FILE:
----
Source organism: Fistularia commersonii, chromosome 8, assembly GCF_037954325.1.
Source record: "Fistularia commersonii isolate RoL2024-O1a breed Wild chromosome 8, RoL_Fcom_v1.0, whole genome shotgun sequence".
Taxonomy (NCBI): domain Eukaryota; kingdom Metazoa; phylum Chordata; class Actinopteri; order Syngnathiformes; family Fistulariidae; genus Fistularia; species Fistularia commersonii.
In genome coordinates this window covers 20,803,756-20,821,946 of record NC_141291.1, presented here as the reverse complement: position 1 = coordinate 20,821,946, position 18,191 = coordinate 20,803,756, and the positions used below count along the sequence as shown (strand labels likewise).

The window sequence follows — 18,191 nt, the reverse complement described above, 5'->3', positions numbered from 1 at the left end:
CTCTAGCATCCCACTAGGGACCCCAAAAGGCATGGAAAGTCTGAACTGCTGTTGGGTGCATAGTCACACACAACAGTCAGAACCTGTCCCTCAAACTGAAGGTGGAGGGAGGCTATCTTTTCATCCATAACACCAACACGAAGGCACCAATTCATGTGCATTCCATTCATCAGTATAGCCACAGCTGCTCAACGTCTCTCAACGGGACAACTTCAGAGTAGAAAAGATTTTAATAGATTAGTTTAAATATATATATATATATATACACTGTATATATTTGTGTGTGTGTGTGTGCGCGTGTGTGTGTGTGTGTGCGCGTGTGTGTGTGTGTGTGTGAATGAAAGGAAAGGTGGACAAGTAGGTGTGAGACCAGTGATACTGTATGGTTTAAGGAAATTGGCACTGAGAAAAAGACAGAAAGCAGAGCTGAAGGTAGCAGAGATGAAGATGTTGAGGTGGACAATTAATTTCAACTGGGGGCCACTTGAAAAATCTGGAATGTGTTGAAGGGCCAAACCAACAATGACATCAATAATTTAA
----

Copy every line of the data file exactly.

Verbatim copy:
Source organism: Fistularia commersonii, chromosome 8, assembly GCF_037954325.1.
Source record: "Fistularia commersonii isolate RoL2024-O1a breed Wild chromosome 8, RoL_Fcom_v1.0, whole genome shotgun sequence".
Taxonomy (NCBI): domain Eukaryota; kingdom Metazoa; phylum Chordata; class Actinopteri; order Syngnathiformes; family Fistulariidae; genus Fistularia; species Fistularia commersonii.
In genome coordinates this window covers 20,803,756-20,821,946 of record NC_141291.1, presented here as the reverse complement: position 1 = coordinate 20,821,946, position 18,191 = coordinate 20,803,756, and the positions used below count along the sequence as shown (strand labels likewise).

The window sequence follows — 18,191 nt, the reverse complement described above, 5'->3', positions numbered from 1 at the left end:
CTCTAGCATCCCACTAGGGACCCCAAAAGGCATGGAAAGTCTGAACTGCTGTTGGGTGCATAGTCACACACAACAGTCAGAACCTGTCCCTCAAACTGAAGGTGGAGGGAGGCTATCTTTTCATCCATAACACCAACACGAAGGCACCAATTCATGTGCATTCCATTCATCAGTATAGCCACAGCTGCTCAACGTCTCTCAACGGGACAACTTCAGAGTAGAAAAGATTTTAATAGATTAGTTTAAATATATATATATATATATACACTGTATATATTTGTGTGTGTGTGTGTGCGCGTGTGTGTGTGTGTGTGCGCGTGTGTGTGTGTGTGTGTGAATGAAAGGAAAGGTGGACAAGTAGGTGTGAGACCAGTGATACTGTATGGTTTAAGGAAATTGGCACTGAGAAAAAGACAGAAAGCAGAGCTGAAGGTAGCAGAGATGAAGATGTTGAGGTGGACAATTAATTTCAACTGGGGGCCACTTGAAAAATCTGGAATGTGTTGAAGGGCCAAACCAACAATGACATCAATAATTTAA